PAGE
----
Amazon Luna: five things you need to know

Amazon Luna
(Image credit: Amazon)

At the September Amazon Event, the tech giant introduced a host of new products in its Ring and Echo line – and out of nowhere, introduced Amazon Luna, a game streaming service to rival Google Stadia and GeForce Now

Yes, there’s another game streaming service to choose from, adding yet another option to play cutting-edge games on virtually anything with a screen. And Luna has some similarities with existing services: similar to Google Stadia, Amazon Luna has its own optional custom controller, which costs $49 (around £38 / AU$69), though folks can opt to use a current console controller or mouse and keyboard instead. 

But there’s a few Amazon-specific twists that differentiate it from the competition.

The first is price: instead of tiers, the Luna service breaks its gaming catalog up into channels, with Luna Plus being a selection of games Amazon has already licensed. Luna Plus costs an introductory rate of $6 per month (under £5 / AU$9), making it cheaper than other services. The only other confirmed channel is Ubisoft, which has a separate (and not yet defined) subscription fee to access its own catalog of games.

Another is the range of devices to stream to: so far, you can stream Luna gameplay over Mac, PC, iPhones and iPads (Android support coming soon), and interestingly, Fire TV devices. 

A last interesting note: you can play on two devices simultaneously, which implies that you and a friend or family member can play games at the same time (and potentially together) on the same account. 

There’s still a lot we don’t know about the service, which will be revealed in time. But here are the five big questions we can answer today.

You can play soon – but only in the US

You can request early access for Amazon Luna right here, but only if you’re located in the US (and for now, only the continental US – Alaska, Hawaii, and US territories will have to wait). Sorry, international users, we couldn’t even get a VPN to work: it requires you to sign up with your region-locked Amazon account first.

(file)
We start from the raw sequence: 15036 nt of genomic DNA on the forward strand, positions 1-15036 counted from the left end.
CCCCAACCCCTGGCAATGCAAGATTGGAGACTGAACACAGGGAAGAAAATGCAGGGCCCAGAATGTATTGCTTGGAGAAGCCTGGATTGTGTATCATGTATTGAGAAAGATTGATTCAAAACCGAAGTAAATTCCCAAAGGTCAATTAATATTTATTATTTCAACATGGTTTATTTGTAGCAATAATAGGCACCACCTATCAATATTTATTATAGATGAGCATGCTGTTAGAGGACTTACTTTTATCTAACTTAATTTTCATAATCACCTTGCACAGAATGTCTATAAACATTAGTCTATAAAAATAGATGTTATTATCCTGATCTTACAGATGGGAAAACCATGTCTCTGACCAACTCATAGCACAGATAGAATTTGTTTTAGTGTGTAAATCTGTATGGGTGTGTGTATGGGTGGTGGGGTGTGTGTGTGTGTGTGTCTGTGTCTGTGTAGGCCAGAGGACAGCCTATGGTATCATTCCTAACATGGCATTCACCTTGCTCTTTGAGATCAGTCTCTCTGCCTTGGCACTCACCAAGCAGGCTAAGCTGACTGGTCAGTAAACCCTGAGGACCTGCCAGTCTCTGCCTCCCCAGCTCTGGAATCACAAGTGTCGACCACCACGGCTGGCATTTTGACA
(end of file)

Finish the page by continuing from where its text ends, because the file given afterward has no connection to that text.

Those selected for early access will be notified via email, and will be able to start using Luna at some point in October. When they can, they’ll have to start paying the monthly subscription fee for Luna Plus after a 7-day free trial. 

Amazon Luna

(Image credit: Amazon)

50 games are playable on Luna Plus, with more to follow

One distinction here: Luna is the platform, and you can choose which channels you subscribe to and access their games. Amazon’s main selection is in the Luna Plus channel, which is the only one you can currently subscribe to. So, what games are on Luna Plus?

The introductory slate of 50 games on Luna Plus seems pretty broad, from AAA games like Resident Evil 7, Control, and Panzer Dragoon to titles from smaller publishers like A Plague Tale: Innocence, The Surge 2, and Yooka-Laylee and The Impossible Lair, Abzu, and Brothers: A Tale of Two Sons. 

You’ll note most of these aren’t terribly new, but we’ll wait to see the whole list to pass judgment. The list is expected to grow to over 100 titles by the end of the early access period.